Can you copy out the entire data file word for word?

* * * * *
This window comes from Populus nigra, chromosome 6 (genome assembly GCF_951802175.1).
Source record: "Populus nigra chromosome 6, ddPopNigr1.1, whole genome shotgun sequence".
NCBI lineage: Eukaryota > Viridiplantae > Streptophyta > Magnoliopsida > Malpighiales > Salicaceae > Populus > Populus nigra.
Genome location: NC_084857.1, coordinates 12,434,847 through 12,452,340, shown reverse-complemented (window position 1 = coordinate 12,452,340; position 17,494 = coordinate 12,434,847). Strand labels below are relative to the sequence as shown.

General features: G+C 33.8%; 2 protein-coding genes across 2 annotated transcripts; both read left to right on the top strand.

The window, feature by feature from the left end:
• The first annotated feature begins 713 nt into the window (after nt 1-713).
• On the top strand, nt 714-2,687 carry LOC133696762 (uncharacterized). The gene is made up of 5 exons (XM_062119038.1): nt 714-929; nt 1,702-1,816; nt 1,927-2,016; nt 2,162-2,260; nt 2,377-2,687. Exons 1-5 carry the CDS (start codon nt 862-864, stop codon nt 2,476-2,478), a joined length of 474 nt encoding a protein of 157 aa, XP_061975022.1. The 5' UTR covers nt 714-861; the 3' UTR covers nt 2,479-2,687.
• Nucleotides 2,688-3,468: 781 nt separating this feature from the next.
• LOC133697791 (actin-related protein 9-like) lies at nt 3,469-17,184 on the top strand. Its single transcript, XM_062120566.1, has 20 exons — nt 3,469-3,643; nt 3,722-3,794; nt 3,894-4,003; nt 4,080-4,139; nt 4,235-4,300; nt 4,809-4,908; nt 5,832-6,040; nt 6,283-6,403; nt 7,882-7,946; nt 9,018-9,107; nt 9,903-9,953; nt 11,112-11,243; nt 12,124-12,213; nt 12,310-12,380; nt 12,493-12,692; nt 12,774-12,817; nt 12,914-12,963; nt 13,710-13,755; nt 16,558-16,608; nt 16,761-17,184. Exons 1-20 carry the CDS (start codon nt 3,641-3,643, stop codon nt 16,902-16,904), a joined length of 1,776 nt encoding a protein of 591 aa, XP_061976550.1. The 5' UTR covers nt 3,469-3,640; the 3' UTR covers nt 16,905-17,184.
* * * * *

This window comes from Populus nigra, chromosome 6 (genome assembly GCF_951802175.1).
Source record: "Populus nigra chromosome 6, ddPopNigr1.1, whole genome shotgun sequence".
NCBI lineage: Eukaryota > Viridiplantae > Streptophyta > Magnoliopsida > Malpighiales > Salicaceae > Populus > Populus nigra.
Genome location: NC_084857.1, coordinates 12,434,847 through 12,452,340, shown reverse-complemented (window position 1 = coordinate 12,452,340; position 17,494 = coordinate 12,434,847). Strand labels below are relative to the sequence as shown.

General features: G+C 33.8%; 2 protein-coding genes across 2 annotated transcripts; both read left to right on the top strand.

The window, feature by feature from the left end:
• The first annotated feature begins 713 nt into the window (after nt 1-713).
• On the top strand, nt 714-2,687 carry LOC133696762 (uncharacterized). The gene is made up of 5 exons (XM_062119038.1): nt 714-929; nt 1,702-1,816; nt 1,927-2,016; nt 2,162-2,260; nt 2,377-2,687. Exons 1-5 carry the CDS (start codon nt 862-864, stop codon nt 2,476-2,478), a joined length of 474 nt encoding a protein of 157 aa, XP_061975022.1. The 5' UTR covers nt 714-861; the 3' UTR covers nt 2,479-2,687.
• Nucleotides 2,688-3,468: 781 nt separating this feature from the next.
• LOC133697791 (actin-related protein 9-like) lies at nt 3,469-17,184 on the top strand. Its single transcript, XM_062120566.1, has 20 exons — nt 3,469-3,643; nt 3,722-3,794; nt 3,894-4,003; nt 4,080-4,139; nt 4,235-4,300; nt 4,809-4,908; nt 5,832-6,040; nt 6,283-6,403; nt 7,882-7,946; nt 9,018-9,107; nt 9,903-9,953; nt 11,112-11,243; nt 12,124-12,213; nt 12,310-12,380; nt 12,493-12,692; nt 12,774-12,817; nt 12,914-12,963; nt 13,710-13,755; nt 16,558-16,608; nt 16,761-17,184. Exons 1-20 carry the CDS (start codon nt 3,641-3,643, stop codon nt 16,902-16,904), a joined length of 1,776 nt encoding a protein of 591 aa, XP_061976550.1. The 5' UTR covers nt 3,469-3,640; the 3' UTR covers nt 16,905-17,184.